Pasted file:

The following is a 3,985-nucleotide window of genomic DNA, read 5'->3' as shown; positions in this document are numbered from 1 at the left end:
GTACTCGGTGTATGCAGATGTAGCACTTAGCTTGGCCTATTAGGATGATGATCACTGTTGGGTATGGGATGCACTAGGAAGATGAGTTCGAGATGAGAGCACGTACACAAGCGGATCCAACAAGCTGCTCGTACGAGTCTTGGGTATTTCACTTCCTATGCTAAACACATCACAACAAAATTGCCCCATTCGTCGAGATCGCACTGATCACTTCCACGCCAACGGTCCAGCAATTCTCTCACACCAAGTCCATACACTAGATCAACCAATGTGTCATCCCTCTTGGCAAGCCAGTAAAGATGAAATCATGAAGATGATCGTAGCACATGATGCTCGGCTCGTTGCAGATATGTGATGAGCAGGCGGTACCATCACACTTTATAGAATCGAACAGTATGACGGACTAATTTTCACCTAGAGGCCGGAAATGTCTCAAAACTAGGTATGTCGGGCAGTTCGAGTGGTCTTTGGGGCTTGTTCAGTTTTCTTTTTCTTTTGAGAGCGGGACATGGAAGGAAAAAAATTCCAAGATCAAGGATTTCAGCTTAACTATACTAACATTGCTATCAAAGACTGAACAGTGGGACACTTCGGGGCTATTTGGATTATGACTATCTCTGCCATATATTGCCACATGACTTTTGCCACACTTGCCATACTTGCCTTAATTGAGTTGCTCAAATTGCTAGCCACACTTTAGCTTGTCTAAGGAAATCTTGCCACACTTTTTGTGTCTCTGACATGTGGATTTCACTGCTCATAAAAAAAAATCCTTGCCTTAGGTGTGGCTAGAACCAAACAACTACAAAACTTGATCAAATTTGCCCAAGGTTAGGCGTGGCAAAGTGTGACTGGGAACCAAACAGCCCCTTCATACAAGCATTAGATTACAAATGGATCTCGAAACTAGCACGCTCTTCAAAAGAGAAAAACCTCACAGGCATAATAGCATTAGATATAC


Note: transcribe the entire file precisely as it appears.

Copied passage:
The following is a 3,985-nucleotide window of genomic DNA, read 5'->3' as shown; positions in this document are numbered from 1 at the left end:
GTACTCGGTGTATGCAGATGTAGCACTTAGCTTGGCCTATTAGGATGATGATCACTGTTGGGTATGGGATGCACTAGGAAGATGAGTTCGAGATGAGAGCACGTACACAAGCGGATCCAACAAGCTGCTCGTACGAGTCTTGGGTATTTCACTTCCTATGCTAAACACATCACAACAAAATTGCCCCATTCGTCGAGATCGCACTGATCACTTCCACGCCAACGGTCCAGCAATTCTCTCACACCAAGTCCATACACTAGATCAACCAATGTGTCATCCCTCTTGGCAAGCCAGTAAAGATGAAATCATGAAGATGATCGTAGCACATGATGCTCGGCTCGTTGCAGATATGTGATGAGCAGGCGGTACCATCACACTTTATAGAATCGAACAGTATGACGGACTAATTTTCACCTAGAGGCCGGAAATGTCTCAAAACTAGGTATGTCGGGCAGTTCGAGTGGTCTTTGGGGCTTGTTCAGTTTTCTTTTTCTTTTGAGAGCGGGACATGGAAGGAAAAAAATTCCAAGATCAAGGATTTCAGCTTAACTATACTAACATTGCTATCAAAGACTGAACAGTGGGACACTTCGGGGCTATTTGGATTATGACTATCTCTGCCATATATTGCCACATGACTTTTGCCACACTTGCCATACTTGCCTTAATTGAGTTGCTCAAATTGCTAGCCACACTTTAGCTTGTCTAAGGAAATCTTGCCACACTTTTTGTGTCTCTGACATGTGGATTTCACTGCTCATAAAAAAAAATCCTTGCCTTAGGTGTGGCTAGAACCAAACAACTACAAAACTTGATCAAATTTGCCCAAGGTTAGGCGTGGCAAAGTGTGACTGGGAACCAAACAGCCCCTTCATACAAGCATTAGATTACAAATGGATCTCGAAACTAGCACGCTCTTCAAAAGAGAAAAACCTCACAGGCATAATAGCATTAGATATAC